In December 2001, three months after the U.S. terrorist disaster, China officially joined the WTO. Since then, many American companies have invested in China, businesses from around Hong Kong and Japan have also entered China. CCP-backed Chinese companies are also publicly listed in the U.S., and the U.S. has also purchased many products made in China.
Trade-in goods between China and the United States increased more than 30-fold, from less than $8 billion in 1986 to more than $578 billion in 2016. China’s economy in 2009 was eight times larger in comparison with 2001.
Since China joined the WTO, the number of jobs in the U.S. manufacturing industry has been decreasing. The Economic Policy Institute estimates that the trade deficit with China cost about 2.7 million jobs between 2001 and 2011, including manufacturing and other industries.
Yuan Gongyi said that if the Sept. 11 incident did not happen, the U.S. would focus all its efforts on the axis of evil countries, including China. But the Sept. 11 incident caused the U.S. to shift its focus to terrorist attacks, thereby relaxing vigilance towards the CCP, which is the seed of today’s danger.
Yuan estimates that about $20 trillion of foreign exchange that China has acquired in the past 20 years is in the hands of the CCP, which is a condition that allows the CCP to commit crimes. For example, the CCP uses the money to buy U.S. treasury bonds. When the money is paid into the U.S., the U.S. is reassured and no longer confronts the CCP regime; when there is foreign exchange, the whole of Wall Street is ready to cooperate with the CCP.
The U.S. is too dependent on Chinese goods
In the United States, the pandemic has disrupted the global supply chain of the pharmaceutical industry due to its heavy reliance on China. China is the leading supplier of thousands of drugs circulating in U.S. households and hospitals and holds an overwhelming market share in personal protective equipment. This situation makes the United States pay attention to the dangerous degree of dependence on the CCP.
In the context of difficulties from many sides, the statistical data from China still shows growth. According to data from China’s customs authority, from January to August, China’s total import and export value was $3.83 trillion, up 34.2% over the same period last year; trade surplus was $362.49 billion, up 28.9% over the same period the previous year.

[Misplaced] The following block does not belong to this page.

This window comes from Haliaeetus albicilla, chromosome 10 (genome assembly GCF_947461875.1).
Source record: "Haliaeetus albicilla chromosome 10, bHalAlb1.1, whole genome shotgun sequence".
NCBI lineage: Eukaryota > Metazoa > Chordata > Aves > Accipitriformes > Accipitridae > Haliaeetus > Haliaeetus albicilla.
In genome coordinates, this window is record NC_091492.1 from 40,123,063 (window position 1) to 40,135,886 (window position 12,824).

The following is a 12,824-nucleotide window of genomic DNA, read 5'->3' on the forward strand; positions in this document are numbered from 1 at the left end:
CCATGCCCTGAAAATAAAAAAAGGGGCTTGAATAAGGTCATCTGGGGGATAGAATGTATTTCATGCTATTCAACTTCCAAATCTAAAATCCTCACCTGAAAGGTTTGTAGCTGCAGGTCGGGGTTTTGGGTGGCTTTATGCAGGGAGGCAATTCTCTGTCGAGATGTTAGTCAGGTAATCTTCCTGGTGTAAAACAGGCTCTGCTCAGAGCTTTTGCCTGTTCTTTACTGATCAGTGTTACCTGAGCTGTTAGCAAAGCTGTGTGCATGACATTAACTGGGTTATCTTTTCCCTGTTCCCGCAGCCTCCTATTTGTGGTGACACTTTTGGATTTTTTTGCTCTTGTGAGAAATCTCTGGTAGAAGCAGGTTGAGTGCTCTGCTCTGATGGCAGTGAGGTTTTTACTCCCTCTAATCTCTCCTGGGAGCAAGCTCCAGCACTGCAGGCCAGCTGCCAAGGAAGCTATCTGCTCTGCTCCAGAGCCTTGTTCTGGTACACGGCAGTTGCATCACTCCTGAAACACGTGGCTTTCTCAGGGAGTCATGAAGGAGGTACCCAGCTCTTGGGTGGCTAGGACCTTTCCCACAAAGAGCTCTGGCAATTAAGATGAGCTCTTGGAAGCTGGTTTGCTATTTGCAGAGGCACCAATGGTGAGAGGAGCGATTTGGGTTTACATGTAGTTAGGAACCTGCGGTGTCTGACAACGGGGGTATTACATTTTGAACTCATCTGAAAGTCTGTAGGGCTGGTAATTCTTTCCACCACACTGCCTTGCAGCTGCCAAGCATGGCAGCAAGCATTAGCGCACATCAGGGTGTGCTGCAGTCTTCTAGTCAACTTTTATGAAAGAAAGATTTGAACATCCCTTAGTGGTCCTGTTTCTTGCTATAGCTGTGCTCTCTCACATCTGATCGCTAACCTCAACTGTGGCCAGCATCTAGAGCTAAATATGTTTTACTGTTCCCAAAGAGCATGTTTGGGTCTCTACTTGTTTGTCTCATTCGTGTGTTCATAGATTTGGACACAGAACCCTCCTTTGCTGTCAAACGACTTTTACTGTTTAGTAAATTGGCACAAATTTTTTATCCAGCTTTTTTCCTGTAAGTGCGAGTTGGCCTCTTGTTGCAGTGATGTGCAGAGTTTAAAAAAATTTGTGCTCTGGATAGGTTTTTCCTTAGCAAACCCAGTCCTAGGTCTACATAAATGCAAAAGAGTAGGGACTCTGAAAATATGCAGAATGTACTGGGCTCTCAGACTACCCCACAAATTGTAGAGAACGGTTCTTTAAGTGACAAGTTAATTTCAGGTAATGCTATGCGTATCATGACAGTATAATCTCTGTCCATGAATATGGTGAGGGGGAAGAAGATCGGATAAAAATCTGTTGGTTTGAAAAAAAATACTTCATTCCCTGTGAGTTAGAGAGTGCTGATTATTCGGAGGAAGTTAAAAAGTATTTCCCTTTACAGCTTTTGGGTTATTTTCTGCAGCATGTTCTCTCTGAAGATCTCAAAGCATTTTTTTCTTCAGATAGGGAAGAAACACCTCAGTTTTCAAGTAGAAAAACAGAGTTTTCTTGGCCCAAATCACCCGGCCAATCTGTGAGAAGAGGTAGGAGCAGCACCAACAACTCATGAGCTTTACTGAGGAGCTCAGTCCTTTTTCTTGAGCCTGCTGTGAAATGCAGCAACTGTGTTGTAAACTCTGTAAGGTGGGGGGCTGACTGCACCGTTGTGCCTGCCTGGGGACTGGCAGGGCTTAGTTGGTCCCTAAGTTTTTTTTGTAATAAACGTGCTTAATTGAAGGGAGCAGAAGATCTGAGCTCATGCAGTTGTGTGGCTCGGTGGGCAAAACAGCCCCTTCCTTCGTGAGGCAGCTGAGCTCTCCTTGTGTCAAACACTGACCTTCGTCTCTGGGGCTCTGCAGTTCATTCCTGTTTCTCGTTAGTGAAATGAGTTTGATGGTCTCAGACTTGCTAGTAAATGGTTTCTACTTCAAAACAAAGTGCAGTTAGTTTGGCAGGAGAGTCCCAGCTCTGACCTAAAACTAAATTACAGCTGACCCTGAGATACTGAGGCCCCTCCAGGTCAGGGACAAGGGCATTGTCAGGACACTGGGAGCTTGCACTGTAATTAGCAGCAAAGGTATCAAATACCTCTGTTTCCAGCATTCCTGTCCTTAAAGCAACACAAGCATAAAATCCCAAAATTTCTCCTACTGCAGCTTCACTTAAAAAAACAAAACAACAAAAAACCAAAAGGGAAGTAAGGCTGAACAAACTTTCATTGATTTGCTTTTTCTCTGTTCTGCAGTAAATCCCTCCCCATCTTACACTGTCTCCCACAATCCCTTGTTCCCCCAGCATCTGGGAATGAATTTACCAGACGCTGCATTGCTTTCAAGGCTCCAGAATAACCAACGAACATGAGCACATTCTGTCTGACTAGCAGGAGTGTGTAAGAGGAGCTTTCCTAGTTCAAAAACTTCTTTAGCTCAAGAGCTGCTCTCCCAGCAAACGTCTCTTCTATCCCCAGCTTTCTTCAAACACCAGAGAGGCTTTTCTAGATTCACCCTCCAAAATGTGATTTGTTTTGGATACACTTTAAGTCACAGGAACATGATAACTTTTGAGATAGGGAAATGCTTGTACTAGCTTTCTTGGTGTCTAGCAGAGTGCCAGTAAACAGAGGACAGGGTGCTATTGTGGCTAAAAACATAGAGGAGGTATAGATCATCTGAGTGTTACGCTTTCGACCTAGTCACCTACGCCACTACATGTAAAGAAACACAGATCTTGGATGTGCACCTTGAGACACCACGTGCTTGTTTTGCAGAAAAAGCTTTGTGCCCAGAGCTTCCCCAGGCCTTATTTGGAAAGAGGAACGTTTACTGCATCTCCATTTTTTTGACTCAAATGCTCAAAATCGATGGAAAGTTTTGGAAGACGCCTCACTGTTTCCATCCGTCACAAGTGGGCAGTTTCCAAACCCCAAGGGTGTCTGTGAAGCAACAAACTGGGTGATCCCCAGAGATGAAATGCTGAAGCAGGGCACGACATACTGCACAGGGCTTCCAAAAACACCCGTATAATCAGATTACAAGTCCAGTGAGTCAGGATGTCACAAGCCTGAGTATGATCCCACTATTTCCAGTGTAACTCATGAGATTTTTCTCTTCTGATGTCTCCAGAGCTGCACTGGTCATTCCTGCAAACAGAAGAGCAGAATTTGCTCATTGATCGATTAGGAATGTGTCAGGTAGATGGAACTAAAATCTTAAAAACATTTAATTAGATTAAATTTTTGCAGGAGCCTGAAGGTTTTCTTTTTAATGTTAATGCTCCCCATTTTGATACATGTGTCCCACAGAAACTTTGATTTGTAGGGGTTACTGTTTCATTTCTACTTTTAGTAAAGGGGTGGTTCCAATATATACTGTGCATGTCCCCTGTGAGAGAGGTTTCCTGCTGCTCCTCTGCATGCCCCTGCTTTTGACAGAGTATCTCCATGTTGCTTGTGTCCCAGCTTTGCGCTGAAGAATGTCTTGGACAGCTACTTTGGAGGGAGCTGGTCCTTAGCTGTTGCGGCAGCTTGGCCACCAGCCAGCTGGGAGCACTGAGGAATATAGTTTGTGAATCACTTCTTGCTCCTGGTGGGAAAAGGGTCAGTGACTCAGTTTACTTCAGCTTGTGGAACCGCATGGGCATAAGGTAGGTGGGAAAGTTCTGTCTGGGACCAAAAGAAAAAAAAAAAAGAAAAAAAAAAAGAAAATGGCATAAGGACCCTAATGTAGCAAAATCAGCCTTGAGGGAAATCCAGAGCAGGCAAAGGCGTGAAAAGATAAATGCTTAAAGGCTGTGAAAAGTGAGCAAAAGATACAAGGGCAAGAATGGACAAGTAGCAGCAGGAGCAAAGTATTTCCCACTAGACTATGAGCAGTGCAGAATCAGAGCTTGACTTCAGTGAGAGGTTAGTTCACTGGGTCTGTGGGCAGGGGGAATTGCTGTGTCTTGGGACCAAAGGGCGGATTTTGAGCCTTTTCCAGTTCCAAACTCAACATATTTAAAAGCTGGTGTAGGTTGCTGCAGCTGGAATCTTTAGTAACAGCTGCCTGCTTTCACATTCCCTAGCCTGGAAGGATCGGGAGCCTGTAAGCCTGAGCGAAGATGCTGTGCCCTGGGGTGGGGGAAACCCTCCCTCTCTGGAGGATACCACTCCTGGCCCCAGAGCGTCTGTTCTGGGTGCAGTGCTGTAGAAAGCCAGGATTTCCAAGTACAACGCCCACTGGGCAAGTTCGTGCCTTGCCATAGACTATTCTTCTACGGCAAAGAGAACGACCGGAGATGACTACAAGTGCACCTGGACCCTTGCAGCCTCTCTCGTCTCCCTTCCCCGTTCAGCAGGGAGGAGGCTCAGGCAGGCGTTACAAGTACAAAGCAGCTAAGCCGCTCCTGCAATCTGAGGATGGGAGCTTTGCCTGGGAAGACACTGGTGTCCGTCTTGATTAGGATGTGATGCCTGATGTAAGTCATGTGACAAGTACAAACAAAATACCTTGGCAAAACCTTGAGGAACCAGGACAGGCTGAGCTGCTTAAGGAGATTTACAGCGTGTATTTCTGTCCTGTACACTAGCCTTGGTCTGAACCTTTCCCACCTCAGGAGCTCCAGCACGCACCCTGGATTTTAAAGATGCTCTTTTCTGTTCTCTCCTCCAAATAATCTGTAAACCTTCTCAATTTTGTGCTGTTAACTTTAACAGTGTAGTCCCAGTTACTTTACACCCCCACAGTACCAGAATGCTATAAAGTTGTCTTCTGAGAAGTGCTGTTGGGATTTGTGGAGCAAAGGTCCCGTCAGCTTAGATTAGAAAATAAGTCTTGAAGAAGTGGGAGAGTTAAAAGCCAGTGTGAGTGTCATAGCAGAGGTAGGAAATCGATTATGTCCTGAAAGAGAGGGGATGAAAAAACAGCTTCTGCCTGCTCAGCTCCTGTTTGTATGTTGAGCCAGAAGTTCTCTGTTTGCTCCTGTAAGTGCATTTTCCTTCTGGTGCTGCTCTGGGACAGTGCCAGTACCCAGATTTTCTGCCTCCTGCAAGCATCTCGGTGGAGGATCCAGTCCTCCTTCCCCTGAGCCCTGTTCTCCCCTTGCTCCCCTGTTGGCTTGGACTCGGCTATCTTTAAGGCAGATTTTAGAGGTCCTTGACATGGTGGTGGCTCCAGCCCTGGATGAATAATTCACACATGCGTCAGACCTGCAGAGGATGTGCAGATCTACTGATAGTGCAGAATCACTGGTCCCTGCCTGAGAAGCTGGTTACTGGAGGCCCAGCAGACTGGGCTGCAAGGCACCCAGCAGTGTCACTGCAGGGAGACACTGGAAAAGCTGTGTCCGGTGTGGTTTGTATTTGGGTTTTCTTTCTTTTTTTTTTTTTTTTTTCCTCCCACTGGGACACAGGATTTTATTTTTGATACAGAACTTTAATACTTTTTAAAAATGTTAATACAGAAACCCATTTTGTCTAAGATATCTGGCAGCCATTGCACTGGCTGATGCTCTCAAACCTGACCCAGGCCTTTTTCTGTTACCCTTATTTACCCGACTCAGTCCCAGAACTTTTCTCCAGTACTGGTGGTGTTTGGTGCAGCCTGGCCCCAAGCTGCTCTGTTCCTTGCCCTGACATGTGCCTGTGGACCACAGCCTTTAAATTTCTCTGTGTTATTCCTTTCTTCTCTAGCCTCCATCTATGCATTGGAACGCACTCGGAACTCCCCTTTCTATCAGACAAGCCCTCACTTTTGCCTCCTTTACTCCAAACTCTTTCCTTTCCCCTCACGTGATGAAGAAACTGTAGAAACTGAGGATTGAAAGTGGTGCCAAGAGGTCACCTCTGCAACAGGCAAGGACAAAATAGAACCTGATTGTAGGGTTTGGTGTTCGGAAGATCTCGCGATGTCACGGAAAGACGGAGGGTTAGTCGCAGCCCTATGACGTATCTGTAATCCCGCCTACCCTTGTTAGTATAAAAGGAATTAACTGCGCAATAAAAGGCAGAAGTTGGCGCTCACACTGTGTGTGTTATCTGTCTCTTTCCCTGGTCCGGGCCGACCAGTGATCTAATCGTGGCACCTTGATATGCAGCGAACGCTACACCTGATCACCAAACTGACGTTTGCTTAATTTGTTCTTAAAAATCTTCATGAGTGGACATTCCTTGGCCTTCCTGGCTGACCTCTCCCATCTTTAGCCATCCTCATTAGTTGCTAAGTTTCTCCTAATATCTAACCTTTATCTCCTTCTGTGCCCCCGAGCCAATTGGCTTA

In an article entitled “Why China’s Economy Continues to Survive,” published in The Epoch Times on Nov. 8, He Qinglian said that the Chinese economy exists due to the dependence of the United States on China.
It is a fact that American consumers today still need “Made in China” products continually driving the Chinese economy.
According to the report, China’s imports and exports to the United States are still increasing steadily. This year, the U.S. is China’s third-largest trading partner; the total value of China-U.S. trade is $477.67 billion, up 25.8%, accounting for 12.3%. Exports to the U.S. were $358.64 billion, up 22.7%; imports from the U.S. were $117.84 billion, up 36.5%; trade surplus with the United States was $241.18 billion, up 16.9%.
Despite the trade tariffs, China enjoys the largest trade surplus with the United States—much more significant than it receives from all other trade blocs and countries combined.
The U.S. data is slightly different but shows the same trend: China’s exports to the U.S. stay strong, even as tensions rise between the two nations.
The CCP builds an illusion so the U.S. thinks China will eventually change to ‘democracy’
Clyde Prestowitz, in his book “The World Turned Upside Down: America, China, and the Struggle for Global Leadership,” details how U.S. corporations have become supporters of China. Prestowitz served as a trade official in the Reagan administration and is now president of the Economic Strategy Institute, a U.S.-based think tank.
The book also recounts the tumultuous history of nearly four decades of American cooperation with the regime, since President Richard Nixon opened the way for relations between the two nations in the 1970s.